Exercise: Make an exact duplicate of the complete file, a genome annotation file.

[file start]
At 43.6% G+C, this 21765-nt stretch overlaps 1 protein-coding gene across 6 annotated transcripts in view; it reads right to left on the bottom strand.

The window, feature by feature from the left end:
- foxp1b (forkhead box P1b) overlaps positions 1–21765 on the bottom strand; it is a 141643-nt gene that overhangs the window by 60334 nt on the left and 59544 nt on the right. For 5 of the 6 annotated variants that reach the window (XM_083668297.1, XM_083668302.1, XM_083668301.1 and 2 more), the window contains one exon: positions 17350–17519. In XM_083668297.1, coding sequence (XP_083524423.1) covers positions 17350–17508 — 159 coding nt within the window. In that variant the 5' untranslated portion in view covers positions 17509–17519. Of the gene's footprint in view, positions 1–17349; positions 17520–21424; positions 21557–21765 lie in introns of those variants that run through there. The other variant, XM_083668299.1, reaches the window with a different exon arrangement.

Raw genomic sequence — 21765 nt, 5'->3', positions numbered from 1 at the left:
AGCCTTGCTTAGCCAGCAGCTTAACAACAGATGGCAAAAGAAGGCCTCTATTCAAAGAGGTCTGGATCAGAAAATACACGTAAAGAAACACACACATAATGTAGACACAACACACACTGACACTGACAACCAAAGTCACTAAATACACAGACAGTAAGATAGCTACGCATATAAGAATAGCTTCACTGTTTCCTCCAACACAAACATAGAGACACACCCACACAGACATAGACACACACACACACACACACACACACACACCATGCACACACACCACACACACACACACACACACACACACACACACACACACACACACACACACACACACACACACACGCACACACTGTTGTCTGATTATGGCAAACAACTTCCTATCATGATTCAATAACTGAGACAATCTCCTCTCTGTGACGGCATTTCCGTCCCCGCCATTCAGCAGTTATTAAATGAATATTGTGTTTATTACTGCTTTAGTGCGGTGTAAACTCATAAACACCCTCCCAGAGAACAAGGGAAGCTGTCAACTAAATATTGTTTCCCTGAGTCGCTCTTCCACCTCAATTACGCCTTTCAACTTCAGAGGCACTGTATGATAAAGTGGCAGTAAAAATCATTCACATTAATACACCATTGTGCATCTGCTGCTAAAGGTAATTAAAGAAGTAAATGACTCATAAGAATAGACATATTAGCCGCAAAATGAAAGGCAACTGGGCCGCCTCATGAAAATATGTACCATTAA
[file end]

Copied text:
At 43.6% G+C, this 21765-nt stretch overlaps 1 protein-coding gene across 6 annotated transcripts in view; it reads right to left on the bottom strand.

The window, feature by feature from the left end:
- foxp1b (forkhead box P1b) overlaps positions 1–21765 on the bottom strand; it is a 141643-nt gene that overhangs the window by 60334 nt on the left and 59544 nt on the right. For 5 of the 6 annotated variants that reach the window (XM_083668297.1, XM_083668302.1, XM_083668301.1 and 2 more), the window contains one exon: positions 17350–17519. In XM_083668297.1, coding sequence (XP_083524423.1) covers positions 17350–17508 — 159 coding nt within the window. In that variant the 5' untranslated portion in view covers positions 17509–17519. Of the gene's footprint in view, positions 1–17349; positions 17520–21424; positions 21557–21765 lie in introns of those variants that run through there. The other variant, XM_083668299.1, reaches the window with a different exon arrangement.

Raw genomic sequence — 21765 nt, 5'->3', positions numbered from 1 at the left:
AGCCTTGCTTAGCCAGCAGCTTAACAACAGATGGCAAAAGAAGGCCTCTATTCAAAGAGGTCTGGATCAGAAAATACACGTAAAGAAACACACACATAATGTAGACACAACACACACTGACACTGACAACCAAAGTCACTAAATACACAGACAGTAAGATAGCTACGCATATAAGAATAGCTTCACTGTTTCCTCCAACACAAACATAGAGACACACCCACACAGACATAGACACACACACACACACACACACACACACACCATGCACACACACCACACACACACACACACACACACACACACACACACACACACACACACACACACACACACACACACGCACACACTGTTGTCTGATTATGGCAAACAACTTCCTATCATGATTCAATAACTGAGACAATCTCCTCTCTGTGACGGCATTTCCGTCCCCGCCATTCAGCAGTTATTAAATGAATATTGTGTTTATTACTGCTTTAGTGCGGTGTAAACTCATAAACACCCTCCCAGAGAACAAGGGAAGCTGTCAACTAAATATTGTTTCCCTGAGTCGCTCTTCCACCTCAATTACGCCTTTCAACTTCAGAGGCACTGTATGATAAAGTGGCAGTAAAAATCATTCACATTAATACACCATTGTGCATCTGCTGCTAAAGGTAATTAAAGAAGTAAATGACTCATAAGAATAGACATATTAGCCGCAAAATGAAAGGCAACTGGGCCGCCTCATGAAAATATGTACCATTAA